Membrane Biochemistry
Section Leader
Rhoderick E. Brown, Ph.D.

The Hormel Instittute - Rhoderick Brown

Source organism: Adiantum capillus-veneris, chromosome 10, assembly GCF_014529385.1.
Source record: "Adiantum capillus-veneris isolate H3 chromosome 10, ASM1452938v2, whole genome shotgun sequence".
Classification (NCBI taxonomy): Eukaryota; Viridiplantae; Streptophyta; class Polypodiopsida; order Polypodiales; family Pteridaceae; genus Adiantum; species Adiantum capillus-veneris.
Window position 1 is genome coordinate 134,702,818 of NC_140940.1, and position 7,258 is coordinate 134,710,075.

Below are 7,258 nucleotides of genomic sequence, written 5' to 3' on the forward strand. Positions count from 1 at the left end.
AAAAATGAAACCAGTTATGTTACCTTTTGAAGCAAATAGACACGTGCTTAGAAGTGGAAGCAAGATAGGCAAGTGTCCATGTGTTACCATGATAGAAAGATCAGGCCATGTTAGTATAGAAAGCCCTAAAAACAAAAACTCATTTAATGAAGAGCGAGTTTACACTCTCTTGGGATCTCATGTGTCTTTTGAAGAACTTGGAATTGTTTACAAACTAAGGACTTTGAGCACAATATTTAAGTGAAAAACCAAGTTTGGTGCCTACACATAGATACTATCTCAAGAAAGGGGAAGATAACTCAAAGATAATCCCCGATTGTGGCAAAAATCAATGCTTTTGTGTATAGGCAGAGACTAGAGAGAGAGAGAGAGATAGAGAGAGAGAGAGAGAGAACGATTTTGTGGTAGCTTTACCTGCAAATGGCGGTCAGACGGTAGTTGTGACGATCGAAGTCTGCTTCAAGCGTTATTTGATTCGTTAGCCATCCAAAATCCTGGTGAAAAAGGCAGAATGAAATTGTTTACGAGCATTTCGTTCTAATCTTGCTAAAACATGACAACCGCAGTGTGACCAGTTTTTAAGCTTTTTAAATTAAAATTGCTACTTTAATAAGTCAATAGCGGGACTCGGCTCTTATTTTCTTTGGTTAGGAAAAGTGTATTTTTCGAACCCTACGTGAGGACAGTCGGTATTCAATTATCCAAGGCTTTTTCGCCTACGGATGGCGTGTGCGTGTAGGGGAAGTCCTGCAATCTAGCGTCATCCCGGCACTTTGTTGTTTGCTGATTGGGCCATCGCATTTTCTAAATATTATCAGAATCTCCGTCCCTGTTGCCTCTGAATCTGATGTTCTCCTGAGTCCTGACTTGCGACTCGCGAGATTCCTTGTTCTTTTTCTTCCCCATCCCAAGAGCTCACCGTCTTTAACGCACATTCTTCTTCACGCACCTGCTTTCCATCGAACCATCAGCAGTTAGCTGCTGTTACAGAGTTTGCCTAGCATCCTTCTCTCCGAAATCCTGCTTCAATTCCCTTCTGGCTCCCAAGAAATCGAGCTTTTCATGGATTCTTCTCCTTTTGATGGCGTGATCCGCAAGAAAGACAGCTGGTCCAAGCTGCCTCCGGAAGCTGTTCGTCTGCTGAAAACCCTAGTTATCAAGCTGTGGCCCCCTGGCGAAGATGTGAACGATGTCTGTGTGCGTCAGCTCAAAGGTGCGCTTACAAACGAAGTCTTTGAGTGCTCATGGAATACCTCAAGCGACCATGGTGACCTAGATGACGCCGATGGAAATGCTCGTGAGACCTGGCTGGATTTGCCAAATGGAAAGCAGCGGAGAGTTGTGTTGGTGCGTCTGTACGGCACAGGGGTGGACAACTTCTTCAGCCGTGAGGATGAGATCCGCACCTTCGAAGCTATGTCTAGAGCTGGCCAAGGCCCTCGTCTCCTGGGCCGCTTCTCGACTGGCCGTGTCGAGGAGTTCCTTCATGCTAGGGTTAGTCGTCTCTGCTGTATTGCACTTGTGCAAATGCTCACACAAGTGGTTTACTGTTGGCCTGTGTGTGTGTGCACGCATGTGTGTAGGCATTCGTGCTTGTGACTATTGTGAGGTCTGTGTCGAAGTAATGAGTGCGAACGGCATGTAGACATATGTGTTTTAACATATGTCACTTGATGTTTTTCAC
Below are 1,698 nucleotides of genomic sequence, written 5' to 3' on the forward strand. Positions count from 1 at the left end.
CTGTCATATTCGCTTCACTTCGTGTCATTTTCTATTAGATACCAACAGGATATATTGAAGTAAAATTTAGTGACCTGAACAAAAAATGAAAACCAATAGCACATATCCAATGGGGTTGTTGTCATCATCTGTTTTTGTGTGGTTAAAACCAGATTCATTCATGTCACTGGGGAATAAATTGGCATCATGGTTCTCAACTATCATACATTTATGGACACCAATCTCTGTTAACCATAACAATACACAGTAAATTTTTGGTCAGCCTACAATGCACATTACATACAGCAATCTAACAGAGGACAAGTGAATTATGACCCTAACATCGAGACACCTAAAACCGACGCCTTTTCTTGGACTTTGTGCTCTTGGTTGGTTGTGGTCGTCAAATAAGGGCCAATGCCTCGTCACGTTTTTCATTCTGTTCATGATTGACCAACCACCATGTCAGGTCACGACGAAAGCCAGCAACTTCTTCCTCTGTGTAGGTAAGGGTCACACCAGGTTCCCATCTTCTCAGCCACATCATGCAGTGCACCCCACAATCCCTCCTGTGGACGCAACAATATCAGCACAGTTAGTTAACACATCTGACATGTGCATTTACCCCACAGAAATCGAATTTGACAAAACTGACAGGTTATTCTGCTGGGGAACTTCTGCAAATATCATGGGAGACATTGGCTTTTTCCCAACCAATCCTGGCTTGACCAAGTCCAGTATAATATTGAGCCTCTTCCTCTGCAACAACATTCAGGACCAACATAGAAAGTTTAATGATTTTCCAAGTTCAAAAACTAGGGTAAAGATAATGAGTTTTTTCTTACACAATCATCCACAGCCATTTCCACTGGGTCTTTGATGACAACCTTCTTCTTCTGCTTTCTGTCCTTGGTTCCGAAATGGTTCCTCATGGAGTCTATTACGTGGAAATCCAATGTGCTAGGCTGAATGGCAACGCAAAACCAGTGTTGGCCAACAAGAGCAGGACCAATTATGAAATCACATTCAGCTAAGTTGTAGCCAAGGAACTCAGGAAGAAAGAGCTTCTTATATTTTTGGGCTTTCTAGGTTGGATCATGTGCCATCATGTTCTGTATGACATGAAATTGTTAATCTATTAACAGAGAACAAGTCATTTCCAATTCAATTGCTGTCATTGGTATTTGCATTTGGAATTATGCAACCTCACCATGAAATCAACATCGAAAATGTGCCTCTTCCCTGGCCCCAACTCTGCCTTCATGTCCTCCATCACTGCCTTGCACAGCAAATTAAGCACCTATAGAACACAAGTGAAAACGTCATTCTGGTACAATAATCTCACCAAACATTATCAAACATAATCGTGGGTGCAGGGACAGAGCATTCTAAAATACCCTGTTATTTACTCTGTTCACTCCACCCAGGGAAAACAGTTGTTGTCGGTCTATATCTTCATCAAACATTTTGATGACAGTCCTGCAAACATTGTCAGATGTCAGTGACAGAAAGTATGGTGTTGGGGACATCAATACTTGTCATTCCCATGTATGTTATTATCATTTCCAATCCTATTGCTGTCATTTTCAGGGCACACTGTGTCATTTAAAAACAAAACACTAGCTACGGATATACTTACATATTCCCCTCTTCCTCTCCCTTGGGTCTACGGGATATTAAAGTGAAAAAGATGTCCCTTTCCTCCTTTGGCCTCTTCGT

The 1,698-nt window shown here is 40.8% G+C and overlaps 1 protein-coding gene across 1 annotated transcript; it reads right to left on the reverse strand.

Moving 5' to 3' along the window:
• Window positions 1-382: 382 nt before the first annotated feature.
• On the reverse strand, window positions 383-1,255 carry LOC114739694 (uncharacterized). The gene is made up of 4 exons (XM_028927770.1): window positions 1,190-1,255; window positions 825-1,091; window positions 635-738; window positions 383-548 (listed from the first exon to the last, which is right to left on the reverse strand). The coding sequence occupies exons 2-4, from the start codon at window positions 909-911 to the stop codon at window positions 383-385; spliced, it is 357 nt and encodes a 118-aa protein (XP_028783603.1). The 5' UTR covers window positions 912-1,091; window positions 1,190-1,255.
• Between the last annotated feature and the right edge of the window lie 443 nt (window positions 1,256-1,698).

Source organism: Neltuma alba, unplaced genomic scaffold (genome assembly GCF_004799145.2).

When people read or hear the word “lipid”, the picture that often comes to mind is the fat or grease associated with meat or body tissue. Generally unappreciated and misunderstood is the fact that many lipids play other key roles that are fundamental for healthy cell function and survival. For instance, formation of the thin, flexible barriers that surround cells and divide the cell interior into specialized compartments depends on lipids. These lipids are specially modified at the molecular level so that they are polar at one end and nonpolar at the opposite end. As the polar ends prefer to be in contact with water and the nonpolar ends do not, these special lipids readily form layers only two molecules thick, i.e. bilayers, commonly known as cell membranes. The thin, flexible nature of cell membranes enables them to act as selective permeability barriers to control what gets in and out of cells. Interestingly, there are many more varieties of lipids found in membranes than are needed to form bilayers. Over the past two decades or so, it has become clear that some membrane lipids can function as intracellular messenger signals that regulate cell growth, proliferation, and programmed cell death and survival processes, while other membrane lipids can cluster together to form membrane microdomains that control the spatial distribution and lateral interactions of certain membrane proteins. The discovery of these new functions for membrane lipids underscores why biomembranes so often come under direct attack during cancer and infectious disease.